On many beef and sheep farms, in particular where ground is rented, farmers can be reluctant to spend money on soil pH and nutrient tests and consequently fail to act accordingly with the soil-test results.

With rising input costs a hot topic currently, some farmers will try to cut corners on soil fertility to get grass growing as cheap as possible, but in many cases, this decision proves more costly in the long run.

A series of farm walks hosted by the College of Agriculture, Food and Rural Enterprise (CAFRE) in Northern Ireland last month, highlighted the impact of soil pH on nutrient utilisation.

Effect of soil pH on fertiliser utilisation:

Soil pHNitrogen (N) utilisationPhosphorus (P) utilisationPotassium (K) utilisation% of fertiliser wasted

As the table above indicates, adequate soil pH is essential to ensure the full value is being obtained from fertiliser.

The optimum soil pH is between 6.3-6.5 for grassland on most soils, and slightly lower than this for peat soils.

At adequate soil pH, 100% efficiency is achieved on the fertiliser applied, but at the low pH of 5.0-5.5, up to 32% of the fertiliser applied is wasted.

This year more than ever, it is in every farmer’s interest to consult their most recent soil test results and identify the fields that need lime.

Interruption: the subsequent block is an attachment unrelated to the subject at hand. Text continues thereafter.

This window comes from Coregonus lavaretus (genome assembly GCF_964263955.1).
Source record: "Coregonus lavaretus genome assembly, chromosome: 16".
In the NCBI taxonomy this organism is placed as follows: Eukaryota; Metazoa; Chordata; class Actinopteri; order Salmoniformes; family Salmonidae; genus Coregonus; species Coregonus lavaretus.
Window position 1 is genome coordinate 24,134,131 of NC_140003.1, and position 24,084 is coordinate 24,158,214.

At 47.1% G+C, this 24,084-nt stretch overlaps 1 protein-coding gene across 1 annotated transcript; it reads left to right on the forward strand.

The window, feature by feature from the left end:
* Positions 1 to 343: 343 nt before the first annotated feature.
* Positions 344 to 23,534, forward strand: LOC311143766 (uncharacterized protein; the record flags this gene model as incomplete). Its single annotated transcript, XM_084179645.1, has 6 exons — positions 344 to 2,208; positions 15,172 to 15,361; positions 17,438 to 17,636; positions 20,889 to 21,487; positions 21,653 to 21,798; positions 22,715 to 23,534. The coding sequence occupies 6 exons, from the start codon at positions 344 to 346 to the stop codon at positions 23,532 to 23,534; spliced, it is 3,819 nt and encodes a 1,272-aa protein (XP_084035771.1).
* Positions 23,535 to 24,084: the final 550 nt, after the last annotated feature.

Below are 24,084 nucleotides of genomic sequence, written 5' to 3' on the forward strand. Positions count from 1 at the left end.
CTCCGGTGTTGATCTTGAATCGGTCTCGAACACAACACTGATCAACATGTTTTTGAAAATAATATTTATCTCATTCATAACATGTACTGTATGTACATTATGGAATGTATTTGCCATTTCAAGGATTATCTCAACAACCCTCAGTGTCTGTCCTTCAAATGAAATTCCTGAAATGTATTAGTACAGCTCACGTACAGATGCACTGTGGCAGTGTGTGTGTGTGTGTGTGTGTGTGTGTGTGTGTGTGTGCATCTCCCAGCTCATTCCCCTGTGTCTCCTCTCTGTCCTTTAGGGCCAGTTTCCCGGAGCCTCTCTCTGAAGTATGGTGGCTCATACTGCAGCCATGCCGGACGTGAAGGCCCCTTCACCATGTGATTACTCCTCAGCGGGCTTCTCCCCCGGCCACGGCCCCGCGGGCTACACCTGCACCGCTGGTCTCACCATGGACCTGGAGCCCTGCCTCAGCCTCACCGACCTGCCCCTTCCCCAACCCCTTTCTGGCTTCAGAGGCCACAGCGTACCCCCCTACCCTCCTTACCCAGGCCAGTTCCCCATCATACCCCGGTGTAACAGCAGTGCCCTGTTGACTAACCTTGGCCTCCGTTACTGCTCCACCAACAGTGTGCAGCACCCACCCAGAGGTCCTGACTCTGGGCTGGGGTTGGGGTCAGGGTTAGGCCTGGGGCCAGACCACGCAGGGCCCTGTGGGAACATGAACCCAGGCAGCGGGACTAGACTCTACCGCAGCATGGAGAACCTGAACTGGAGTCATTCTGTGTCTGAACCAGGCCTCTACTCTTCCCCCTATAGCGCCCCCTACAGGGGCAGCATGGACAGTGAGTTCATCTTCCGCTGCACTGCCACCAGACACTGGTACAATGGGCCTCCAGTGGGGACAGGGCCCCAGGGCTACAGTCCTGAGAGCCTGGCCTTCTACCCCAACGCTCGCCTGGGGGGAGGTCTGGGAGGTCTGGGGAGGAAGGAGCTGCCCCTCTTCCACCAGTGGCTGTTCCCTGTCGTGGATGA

When spreading lime, the best option to correct soil pH is ground limestone or quarry lime.

Some farmers prefer to apply granulated lime through their own fertiliser spreader, however this option has little benefit over quarry lime and is significantly more expensive.

Currently, many farmers are taking out fields for bales or cutting meadows for silage. Post-cutting is a prime opportunity to get lime out on ground in need of it.

If a situation arises where land needs slurry and lime, farmers are advised to apply slurry first and give four to seven days – weather permitting – between the slurry application and lime application. This is because when slurry is spread on top of lime, a lot of the nitrogen value is lost due to volatilisation.

When spreading lime, it is recommended not to spread more than 2t/ac/year.